Following the result of last week’s EU Referendum, Chris Wormald, partner at Fieldfisher, gives an update on the implications of Brexit on franchise agreements which are governed by English law.
1. Firstly, there will be no immediate changes to English law and so no need to make changes to contracts. It is also inconceivable that any changes to our contract laws which govern franchise agreements will be made in the exit negotiation process, nor by the UK Government unilaterally as part of the process.
Once the UK has completed the negotiations and formalities associated with exit from the EU, which are likely to take at least 2 years (and during which the UK will remain a part of the EU and obliged to comply with its laws), our common law regime in the UK, which is very favourable to franchising, will be insulated from laws which may in future years be developed in the EU as part of any continuing project to create pan-European laws to replace the domestic laws of its member states. These laws may go far beyond the current competition laws which remain, generally speaking, benign to franchisors and franchising and which are mirrored in our domestic Competition Act. That domestic legislation will continue in force unless and until the UK government decides to repeal it.
2. Of course if a company has a business, commercial arrangements, or provisions in its contract which have been specifically crafted to reflect particular EU trade regulations or other laws (which would be unusual but might apply in some sectors, for example those based on technical or environmental regulations) it must consider whether and how it may wish, or need, to adapt its business system and franchise agreements to reflect the fact that such laws may cease to apply as binding obligations when the UK ceases to be obliged to comply with such laws. Such businesses which continue to trade in the EU markets are likely to have to continue to have to comply with those laws. But those with purely domestic UK businesses may not be obliged to do so in future.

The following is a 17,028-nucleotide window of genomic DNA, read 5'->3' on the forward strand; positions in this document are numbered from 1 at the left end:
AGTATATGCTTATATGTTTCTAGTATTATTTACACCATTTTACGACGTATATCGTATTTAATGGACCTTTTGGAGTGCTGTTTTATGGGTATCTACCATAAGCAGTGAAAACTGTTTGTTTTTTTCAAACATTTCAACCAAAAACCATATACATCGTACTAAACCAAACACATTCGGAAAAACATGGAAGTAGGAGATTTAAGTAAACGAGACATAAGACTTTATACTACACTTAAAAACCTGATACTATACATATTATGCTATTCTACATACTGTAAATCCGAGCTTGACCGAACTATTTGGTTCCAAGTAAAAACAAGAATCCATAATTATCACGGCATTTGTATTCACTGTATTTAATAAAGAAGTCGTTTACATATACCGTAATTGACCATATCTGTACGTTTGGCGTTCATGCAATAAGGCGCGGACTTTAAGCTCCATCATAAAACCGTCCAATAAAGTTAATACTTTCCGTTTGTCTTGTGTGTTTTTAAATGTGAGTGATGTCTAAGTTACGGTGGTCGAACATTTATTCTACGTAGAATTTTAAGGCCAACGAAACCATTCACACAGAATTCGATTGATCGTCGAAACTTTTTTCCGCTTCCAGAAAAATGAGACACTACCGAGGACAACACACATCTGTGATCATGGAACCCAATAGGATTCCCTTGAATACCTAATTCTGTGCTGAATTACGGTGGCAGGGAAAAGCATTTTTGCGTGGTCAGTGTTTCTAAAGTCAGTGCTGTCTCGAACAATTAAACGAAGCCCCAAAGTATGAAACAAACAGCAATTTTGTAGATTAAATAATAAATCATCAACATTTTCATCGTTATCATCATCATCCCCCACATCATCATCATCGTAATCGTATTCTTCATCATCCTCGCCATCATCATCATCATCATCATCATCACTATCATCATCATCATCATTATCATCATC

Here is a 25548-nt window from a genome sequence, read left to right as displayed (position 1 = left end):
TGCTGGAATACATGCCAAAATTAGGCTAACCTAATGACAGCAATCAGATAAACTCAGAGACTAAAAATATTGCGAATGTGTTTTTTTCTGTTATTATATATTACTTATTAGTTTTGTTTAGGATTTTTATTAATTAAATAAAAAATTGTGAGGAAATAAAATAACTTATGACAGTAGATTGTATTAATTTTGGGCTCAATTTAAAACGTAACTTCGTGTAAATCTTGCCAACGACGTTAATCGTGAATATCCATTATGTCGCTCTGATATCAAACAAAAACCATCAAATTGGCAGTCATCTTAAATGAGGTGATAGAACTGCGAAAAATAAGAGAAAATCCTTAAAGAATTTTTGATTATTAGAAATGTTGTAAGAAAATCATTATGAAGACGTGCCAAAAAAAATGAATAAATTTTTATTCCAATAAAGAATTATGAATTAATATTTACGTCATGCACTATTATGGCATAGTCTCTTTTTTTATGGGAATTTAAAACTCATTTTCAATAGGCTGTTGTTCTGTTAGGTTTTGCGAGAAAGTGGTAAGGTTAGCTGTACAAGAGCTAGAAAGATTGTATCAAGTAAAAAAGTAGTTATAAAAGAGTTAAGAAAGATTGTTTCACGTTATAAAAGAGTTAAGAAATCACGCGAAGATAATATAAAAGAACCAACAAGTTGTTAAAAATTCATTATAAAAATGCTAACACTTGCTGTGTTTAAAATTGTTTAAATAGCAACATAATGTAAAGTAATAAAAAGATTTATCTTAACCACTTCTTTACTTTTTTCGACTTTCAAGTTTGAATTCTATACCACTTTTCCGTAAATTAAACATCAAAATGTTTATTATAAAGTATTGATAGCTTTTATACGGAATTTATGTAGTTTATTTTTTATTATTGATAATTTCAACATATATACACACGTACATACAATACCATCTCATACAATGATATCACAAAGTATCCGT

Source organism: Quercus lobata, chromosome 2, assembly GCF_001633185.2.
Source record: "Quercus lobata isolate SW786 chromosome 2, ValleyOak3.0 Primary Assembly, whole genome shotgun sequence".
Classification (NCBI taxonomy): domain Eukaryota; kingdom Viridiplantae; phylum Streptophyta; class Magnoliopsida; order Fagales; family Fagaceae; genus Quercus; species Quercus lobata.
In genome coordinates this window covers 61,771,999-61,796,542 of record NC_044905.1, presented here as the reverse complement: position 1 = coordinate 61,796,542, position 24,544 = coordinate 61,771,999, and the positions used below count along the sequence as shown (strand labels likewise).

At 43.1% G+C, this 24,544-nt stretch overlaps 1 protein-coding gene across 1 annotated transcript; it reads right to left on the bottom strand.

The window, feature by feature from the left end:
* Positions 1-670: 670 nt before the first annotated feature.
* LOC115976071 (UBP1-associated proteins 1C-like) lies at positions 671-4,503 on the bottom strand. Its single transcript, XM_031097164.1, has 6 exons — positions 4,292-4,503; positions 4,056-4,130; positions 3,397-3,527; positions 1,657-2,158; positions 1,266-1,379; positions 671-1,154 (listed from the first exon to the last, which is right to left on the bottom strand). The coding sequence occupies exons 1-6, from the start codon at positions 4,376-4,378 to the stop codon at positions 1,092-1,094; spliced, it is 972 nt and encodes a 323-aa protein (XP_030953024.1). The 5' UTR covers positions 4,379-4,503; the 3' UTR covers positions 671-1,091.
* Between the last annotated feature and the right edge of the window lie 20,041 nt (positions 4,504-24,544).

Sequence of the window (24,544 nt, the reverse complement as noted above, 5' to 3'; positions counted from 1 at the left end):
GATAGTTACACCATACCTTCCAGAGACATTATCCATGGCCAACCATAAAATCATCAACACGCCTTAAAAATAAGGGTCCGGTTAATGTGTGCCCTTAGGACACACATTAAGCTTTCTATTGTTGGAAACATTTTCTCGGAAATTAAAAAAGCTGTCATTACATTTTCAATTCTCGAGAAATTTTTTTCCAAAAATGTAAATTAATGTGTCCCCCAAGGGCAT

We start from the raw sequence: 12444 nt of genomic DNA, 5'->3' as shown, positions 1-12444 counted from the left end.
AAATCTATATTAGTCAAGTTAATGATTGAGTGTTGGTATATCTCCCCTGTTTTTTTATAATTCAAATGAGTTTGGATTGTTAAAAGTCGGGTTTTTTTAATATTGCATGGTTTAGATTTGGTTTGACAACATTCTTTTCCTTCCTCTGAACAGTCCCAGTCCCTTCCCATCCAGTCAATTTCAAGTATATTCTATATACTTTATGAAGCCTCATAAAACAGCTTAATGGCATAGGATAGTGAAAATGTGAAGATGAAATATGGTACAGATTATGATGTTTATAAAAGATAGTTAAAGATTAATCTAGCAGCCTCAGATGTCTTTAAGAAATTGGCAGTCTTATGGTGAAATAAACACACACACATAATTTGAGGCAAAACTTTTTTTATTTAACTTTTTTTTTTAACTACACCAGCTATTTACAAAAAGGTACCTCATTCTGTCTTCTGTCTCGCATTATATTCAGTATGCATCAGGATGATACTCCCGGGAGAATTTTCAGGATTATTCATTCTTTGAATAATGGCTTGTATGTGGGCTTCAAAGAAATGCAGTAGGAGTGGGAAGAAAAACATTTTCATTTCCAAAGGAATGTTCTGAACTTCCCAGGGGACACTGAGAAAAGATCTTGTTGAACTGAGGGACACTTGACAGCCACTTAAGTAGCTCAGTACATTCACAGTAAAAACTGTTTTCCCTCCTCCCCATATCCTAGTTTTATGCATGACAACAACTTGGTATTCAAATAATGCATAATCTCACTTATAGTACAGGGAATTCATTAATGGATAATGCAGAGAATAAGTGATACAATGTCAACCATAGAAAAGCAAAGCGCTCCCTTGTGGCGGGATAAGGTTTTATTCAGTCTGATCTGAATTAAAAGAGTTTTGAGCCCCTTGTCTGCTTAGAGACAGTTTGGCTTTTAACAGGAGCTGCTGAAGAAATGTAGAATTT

3. Businesses which are particularly impacted by the immediate and future financial reactions and turbulence which can be expected over at least the next few weeks and months ahead, affecting exchange rates, prices paid for products and services, potentially interest rates hikes etc., may in extreme cases need to give consideration to whether increased costs may need to be passed on or burdens shared with their networks, to give temporary relief, or even to amend the commercial terms of the arrangement. However, all will depend on the commercial impact for particular businesses, and the prospects of recovery. Clearly for some the impact of the uncertainties will be greater than for others. Franchisors must be particularly vigilant, monitoring the impacts for themselves and their franchisees, and discussing the position with their networks.
4. Care must be taken to adjust financial presentations and business planning where circumstances have changed, and this is particularly relevant when talking to prospective franchisees, bearing in mind the need to avoid misrepresenting the facts, and so avoiding the risk of claims, the ethical standards required by the BFA’s Code of Ethical Conduct (in the case of domestic franchising), and the impact of changes on start-up businesses.
5. As an independent legal system, going forward it will be up to the UK government to decide whether to “shadow” any future franchise-specific laws which may be developed in the EU, but the UK would not in principle be subject to them, or be obliged to adopt them, without a specific sovereign decision taken by the UK government to do so. We will continue to monitor such developments and do what we can to intervene and work with industry representatives so as to influence the development of such laws.